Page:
ShoWest: Disturbia, El Cantante, and Hot Fuzz Take Deux
by Alex Billington
March 19, 2007
This final piece from ShoWest last week covers the few films I screened and wanted to mention. Primarily I want to focus on Disturbia, which I enjoyed quite a damn bit. I also saw El Cantante, a biopic about salsa music and its frontrunner Hector Lavoe starring Jennifer Lopez, and Hot Fuzz for a second time, where I was joined by Ain't It Cool News' Quint, ComingSoon's Ed Douglas, and IESB's Robert Sanchez, who were all seeing it for a second time, too.
I'm not giving full reviews of each, as I'm not yet allowed, but I wanted to voice my opinion on Disturbia, and just how great it was, so much so that you should definitely see it opening day.
I do my best to be subjective, but I had a feeling from the first time I saw the trailer that Disturbia was going to be good. And this time I wasn't let down, I loved it. I honestly can't wait to see it again. It wasn't a full-on horror or thriller, it was much more playful and comedic throughout most of it than it was thrilling, all thanks to Shia LaBeouf. I've got a bone to pick with all of you who are skeptical about this - maybe the trailer was deceiving. After you see it maybe you won't exactly call it incredible, but it still was not bad at all.
This really is the first great thriller of 2007. It's just as disturbing and thrilling as it is fun and exciting. The trio of Shia LaBeouf, Aaron Yoo, and Sarah Roemer are a vibrant and wonderful combination on screen, and its these young actors that really make Disturbia work well. I said that I can't wait to watch it again, and it's true. Sure I really can't wait to stare at Sarah Roemer for 90 minutes again, but beyond her I just loved the atmosphere and the story. I may even go as far as to call this a sleeper hit, but I guess it's a few weeks away and the advertising push won't start until Spring Break is over. But I promise you that you won't be let down, so on April 13th, make sure you're in theaters seeing Disturbia!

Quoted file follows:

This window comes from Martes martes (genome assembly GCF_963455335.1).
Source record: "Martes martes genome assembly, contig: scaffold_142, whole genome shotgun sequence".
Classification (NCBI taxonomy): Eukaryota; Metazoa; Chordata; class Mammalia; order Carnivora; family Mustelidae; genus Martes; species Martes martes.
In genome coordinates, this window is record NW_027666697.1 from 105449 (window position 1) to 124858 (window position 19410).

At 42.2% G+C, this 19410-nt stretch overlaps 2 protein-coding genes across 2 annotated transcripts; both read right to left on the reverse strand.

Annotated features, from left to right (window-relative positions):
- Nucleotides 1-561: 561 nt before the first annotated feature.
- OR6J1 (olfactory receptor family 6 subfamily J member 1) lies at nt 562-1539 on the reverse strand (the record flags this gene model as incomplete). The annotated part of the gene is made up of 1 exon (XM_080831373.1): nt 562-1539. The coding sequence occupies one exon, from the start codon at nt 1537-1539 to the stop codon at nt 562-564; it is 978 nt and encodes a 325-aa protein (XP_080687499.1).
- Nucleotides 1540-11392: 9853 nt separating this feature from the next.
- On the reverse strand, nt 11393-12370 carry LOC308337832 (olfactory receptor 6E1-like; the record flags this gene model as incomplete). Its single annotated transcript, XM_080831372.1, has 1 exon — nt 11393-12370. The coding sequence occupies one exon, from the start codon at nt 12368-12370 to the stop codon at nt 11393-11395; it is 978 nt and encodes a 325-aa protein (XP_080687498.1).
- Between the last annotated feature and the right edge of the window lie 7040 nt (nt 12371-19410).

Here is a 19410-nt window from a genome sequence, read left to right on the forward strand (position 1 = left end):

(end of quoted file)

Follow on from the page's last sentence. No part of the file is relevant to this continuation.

The name translates to "The Singer" in English, and it's about salsa music frontrunner Hector Lavoe, who's voice turned salsa music into something incredible but his personal life became wrapped up in drugs. Although I had a good time enjoying the songs from the film, my biggest problem was just that it spent too much time focusing on Lavoe's personal life. It was nothing more than another look at a musician who got too much money and then eventually drugs consumed their life.
The editing was a bit troublesome, and it was much too long, but it still had some enjoyable moments, mainly anytime Marc Anthony, as Hector Lavoe, was singing. Beyond the great music, one of the most enjoyable parts of El Cantante was the subtitles. They were stylized and would fade in at various places on the screen, a very typographical maneuver. I've never seen them like that before and they added a lot for everyone who will see this and doesn't speak Spanish. In the end, I won't go out of my way to suggest it, but it still wasn't bad.
This is rare, but Hot Fuzz is one of those movies that gets better the second time. I knew what was coming, so I could laugh at the jokes more, and I started to catch more details and references. If you truly are a die hard fan of the Edgar Wright, Simon Pegg, and Nick Frost trio, you will see Hot Fuzz two times on opening day. I've already written my review and given the film high regards, and I can say it only got better the second time. Although I didn't call it as good as Shaun of the Dead after my first viewing, it is slowly inching its way up to that level. It's best stated by another review I heard somewhere: if you love zombie movies, Shaun of the Dead will still be better, if you love renegade cop movies, Hot Fuzz will be better.
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